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Jazz in Spatial Audio (Dolby Atmos)

A visual representation of Dolby Atmos
A visual representation of Dolby Atmos. (Source: Dolby website)

Jazz really sounds great in these new, Dolby Atmos mixes that have been appearing on Apple Music. It’s like enhanced 5.1 surround sound, where the producer or mix engineer can place instruments in a 3D space. And, unlike 5.1, you don’t need a complex, multi-speaker setup to enjoy the immersive experience: you can listen on AirPods when you’re out for a walk.

I listen mainly on my Mac on a standard pair of Sony MDR-7506s (and therefore I’m listening to what’s known as binaural audio). If you’re using wired headphones in this way, any pair will work. You’ll just need to make sure the Always On option is selected in the Apple Music app (under Preferences → Playback). Full details on how to listen on iPhones, iPads and various brands of wireless headphones are available on the Apple website.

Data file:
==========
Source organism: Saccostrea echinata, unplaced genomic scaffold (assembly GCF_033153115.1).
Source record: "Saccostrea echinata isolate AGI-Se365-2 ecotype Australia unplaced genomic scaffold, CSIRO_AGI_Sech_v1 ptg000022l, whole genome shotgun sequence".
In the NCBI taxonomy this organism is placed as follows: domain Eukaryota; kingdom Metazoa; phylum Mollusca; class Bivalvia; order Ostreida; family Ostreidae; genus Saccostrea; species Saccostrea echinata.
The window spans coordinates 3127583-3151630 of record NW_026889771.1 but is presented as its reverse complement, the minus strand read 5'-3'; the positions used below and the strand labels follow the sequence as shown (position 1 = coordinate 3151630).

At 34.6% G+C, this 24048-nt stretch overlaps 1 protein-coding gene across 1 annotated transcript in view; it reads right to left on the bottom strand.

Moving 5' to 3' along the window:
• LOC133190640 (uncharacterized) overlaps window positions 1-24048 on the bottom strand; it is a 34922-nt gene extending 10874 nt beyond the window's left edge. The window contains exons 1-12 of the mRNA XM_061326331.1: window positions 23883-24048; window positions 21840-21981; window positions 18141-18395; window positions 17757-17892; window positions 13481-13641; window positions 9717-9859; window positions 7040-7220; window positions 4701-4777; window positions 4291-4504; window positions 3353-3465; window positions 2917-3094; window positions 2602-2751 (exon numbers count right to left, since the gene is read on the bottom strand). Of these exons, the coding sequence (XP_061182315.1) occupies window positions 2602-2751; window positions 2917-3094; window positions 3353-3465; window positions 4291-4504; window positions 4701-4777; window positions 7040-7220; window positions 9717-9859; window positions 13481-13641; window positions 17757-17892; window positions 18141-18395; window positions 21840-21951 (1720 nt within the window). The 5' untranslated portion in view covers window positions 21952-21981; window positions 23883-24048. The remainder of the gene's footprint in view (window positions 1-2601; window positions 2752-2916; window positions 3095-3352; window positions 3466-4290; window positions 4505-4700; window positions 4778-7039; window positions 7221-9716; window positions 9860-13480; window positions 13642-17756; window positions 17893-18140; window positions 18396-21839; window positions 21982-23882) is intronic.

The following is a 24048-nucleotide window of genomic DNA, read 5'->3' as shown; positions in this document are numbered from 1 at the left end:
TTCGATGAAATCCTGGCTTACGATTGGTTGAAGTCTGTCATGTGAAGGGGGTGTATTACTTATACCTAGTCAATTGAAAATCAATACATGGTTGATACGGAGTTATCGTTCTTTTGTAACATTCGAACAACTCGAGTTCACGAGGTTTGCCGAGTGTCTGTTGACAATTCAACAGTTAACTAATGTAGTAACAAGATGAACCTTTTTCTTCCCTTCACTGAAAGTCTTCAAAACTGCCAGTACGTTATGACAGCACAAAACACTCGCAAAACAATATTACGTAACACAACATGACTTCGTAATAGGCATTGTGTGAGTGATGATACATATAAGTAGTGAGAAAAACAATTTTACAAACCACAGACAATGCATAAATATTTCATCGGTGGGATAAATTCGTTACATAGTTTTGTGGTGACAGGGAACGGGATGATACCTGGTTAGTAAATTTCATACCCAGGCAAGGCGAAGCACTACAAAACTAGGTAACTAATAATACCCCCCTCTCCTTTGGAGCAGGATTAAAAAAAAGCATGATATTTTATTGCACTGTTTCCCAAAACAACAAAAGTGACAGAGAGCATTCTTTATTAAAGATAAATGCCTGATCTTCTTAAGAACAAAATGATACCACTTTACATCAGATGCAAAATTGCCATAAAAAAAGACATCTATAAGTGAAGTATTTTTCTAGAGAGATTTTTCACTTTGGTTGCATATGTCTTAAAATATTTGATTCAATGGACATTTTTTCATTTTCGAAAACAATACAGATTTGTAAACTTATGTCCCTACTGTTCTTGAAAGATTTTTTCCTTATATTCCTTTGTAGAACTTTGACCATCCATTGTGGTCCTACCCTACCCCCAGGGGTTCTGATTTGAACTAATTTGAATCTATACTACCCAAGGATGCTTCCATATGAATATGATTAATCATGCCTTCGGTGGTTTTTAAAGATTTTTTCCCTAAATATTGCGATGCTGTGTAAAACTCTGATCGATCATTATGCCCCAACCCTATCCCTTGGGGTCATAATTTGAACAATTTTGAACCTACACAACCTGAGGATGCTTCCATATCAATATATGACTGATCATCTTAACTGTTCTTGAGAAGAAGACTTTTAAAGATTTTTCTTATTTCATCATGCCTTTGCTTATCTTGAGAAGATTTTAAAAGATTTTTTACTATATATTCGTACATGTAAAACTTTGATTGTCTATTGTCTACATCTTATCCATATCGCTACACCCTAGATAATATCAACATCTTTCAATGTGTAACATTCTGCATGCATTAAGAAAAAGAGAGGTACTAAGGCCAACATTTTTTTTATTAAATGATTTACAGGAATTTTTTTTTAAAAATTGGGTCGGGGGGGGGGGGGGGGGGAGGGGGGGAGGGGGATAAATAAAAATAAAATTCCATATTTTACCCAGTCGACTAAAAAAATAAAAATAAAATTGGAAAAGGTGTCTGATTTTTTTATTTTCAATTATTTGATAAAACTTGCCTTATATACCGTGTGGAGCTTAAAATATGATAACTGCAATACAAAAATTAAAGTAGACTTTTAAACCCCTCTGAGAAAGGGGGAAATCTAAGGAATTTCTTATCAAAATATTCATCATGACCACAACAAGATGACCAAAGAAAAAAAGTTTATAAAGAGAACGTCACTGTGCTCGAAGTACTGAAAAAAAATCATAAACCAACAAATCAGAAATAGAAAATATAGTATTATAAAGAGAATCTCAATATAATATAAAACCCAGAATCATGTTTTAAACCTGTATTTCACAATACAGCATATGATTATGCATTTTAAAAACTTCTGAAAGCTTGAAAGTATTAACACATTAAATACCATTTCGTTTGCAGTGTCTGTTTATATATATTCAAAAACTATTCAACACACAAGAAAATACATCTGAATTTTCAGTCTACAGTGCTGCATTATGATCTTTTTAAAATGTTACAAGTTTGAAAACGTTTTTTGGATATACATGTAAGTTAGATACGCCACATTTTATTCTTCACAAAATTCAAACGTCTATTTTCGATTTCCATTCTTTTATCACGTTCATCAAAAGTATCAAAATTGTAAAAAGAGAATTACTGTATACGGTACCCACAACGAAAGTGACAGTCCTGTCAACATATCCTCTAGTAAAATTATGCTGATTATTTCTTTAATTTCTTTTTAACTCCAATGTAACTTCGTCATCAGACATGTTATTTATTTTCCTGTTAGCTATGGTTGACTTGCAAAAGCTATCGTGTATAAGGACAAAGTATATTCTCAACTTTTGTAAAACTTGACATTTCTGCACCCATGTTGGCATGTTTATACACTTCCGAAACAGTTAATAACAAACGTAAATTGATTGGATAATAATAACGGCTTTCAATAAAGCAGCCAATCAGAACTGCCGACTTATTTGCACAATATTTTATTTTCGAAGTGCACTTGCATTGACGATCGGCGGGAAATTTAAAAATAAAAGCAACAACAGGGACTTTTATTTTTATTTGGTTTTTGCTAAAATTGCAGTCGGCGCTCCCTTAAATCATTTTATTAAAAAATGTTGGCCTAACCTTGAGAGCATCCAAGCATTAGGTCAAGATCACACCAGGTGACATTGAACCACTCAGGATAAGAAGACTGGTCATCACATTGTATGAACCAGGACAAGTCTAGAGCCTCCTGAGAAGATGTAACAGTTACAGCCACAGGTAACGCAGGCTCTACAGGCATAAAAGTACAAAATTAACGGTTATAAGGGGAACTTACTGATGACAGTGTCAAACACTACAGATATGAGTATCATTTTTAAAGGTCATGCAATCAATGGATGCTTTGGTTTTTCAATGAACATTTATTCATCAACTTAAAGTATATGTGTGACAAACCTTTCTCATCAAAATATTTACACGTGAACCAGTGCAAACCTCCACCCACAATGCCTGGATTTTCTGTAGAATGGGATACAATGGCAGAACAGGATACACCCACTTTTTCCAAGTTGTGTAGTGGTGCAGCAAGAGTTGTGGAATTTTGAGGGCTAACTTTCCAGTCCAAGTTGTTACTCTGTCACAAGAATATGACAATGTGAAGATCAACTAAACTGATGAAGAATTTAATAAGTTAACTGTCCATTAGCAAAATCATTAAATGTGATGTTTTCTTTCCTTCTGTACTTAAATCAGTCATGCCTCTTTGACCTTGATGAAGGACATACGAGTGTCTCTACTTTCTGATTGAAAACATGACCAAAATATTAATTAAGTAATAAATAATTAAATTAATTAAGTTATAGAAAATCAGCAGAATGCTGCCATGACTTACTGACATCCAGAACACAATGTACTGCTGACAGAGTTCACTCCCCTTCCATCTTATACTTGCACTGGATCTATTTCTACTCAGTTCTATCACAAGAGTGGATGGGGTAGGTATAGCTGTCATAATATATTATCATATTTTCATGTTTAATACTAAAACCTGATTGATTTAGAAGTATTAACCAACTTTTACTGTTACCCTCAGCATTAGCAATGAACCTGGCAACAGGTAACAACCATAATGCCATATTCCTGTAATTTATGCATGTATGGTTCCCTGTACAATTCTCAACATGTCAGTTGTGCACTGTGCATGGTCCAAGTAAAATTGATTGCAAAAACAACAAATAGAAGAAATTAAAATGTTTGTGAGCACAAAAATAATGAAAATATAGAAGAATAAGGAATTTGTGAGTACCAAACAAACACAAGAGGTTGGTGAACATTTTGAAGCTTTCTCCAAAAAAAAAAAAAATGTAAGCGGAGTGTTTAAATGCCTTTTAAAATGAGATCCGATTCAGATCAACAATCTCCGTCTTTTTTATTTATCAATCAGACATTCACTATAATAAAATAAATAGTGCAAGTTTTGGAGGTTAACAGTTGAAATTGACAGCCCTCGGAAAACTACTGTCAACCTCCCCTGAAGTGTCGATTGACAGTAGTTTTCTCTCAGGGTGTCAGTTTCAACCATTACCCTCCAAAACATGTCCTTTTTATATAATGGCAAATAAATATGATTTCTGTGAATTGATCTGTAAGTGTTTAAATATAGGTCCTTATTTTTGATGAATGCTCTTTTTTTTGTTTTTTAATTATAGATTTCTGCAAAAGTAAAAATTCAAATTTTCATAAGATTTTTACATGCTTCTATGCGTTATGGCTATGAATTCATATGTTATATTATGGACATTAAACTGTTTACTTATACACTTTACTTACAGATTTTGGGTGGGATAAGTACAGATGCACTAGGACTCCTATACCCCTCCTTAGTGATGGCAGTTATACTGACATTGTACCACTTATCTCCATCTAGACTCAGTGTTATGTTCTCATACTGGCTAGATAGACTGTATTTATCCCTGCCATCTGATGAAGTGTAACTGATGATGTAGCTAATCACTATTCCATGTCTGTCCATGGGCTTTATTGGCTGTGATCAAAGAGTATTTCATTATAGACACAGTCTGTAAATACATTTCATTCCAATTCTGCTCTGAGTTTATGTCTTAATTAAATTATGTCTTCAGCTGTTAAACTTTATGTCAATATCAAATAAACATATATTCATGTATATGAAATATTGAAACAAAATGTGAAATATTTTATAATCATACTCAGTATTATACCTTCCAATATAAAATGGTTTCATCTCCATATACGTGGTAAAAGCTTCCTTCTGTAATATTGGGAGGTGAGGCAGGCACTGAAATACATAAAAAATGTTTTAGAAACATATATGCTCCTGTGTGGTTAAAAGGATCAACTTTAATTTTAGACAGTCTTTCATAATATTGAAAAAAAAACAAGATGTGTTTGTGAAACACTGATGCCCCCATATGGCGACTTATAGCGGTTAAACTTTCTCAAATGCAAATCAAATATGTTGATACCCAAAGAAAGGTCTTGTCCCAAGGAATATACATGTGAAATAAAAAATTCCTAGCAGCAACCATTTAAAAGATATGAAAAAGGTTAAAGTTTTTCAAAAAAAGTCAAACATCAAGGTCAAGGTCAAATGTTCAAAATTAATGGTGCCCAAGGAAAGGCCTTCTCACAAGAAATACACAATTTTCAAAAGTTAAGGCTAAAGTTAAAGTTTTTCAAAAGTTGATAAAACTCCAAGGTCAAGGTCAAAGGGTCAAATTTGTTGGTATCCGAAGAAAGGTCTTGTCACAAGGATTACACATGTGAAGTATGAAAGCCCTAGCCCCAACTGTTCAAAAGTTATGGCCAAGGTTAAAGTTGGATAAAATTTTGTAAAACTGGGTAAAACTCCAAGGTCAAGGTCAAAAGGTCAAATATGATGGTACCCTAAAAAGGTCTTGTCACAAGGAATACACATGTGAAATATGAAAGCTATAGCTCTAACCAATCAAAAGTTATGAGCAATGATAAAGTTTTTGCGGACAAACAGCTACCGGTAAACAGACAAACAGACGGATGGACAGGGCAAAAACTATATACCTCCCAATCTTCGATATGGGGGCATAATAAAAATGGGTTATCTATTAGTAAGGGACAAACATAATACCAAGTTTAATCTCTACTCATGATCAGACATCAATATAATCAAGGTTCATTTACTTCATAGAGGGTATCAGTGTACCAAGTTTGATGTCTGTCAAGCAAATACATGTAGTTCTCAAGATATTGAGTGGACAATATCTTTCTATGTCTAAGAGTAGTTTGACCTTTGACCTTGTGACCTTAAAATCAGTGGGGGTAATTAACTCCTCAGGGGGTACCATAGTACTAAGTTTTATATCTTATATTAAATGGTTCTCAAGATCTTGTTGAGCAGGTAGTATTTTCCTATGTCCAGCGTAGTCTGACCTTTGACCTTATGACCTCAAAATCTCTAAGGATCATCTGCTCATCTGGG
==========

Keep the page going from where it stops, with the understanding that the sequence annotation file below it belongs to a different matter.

Recordings I’ve listened to hundreds of times (John Coltrane’s Blue Trane and Esbjörn Svensson Trio’s 301, for instance), have never sounded so good. Some panning on older records can be a bit extreme, where the saxophone might be placed fully left, and the drums fully right, with only some bleed between the two. The Atmos mixes tend to sound much more pleasing, with more space for the mix to breathe. And on newer recordings, the results are similarly great: check out Ethan Iverson’s Every Note Is True and Bill Charlap Trio’s Street of Dreams.

I’ve compiled a playlist of some of my favourite tracks with Atmos mixes. Apple also has a playlist which is regularly updated as new recordings become available.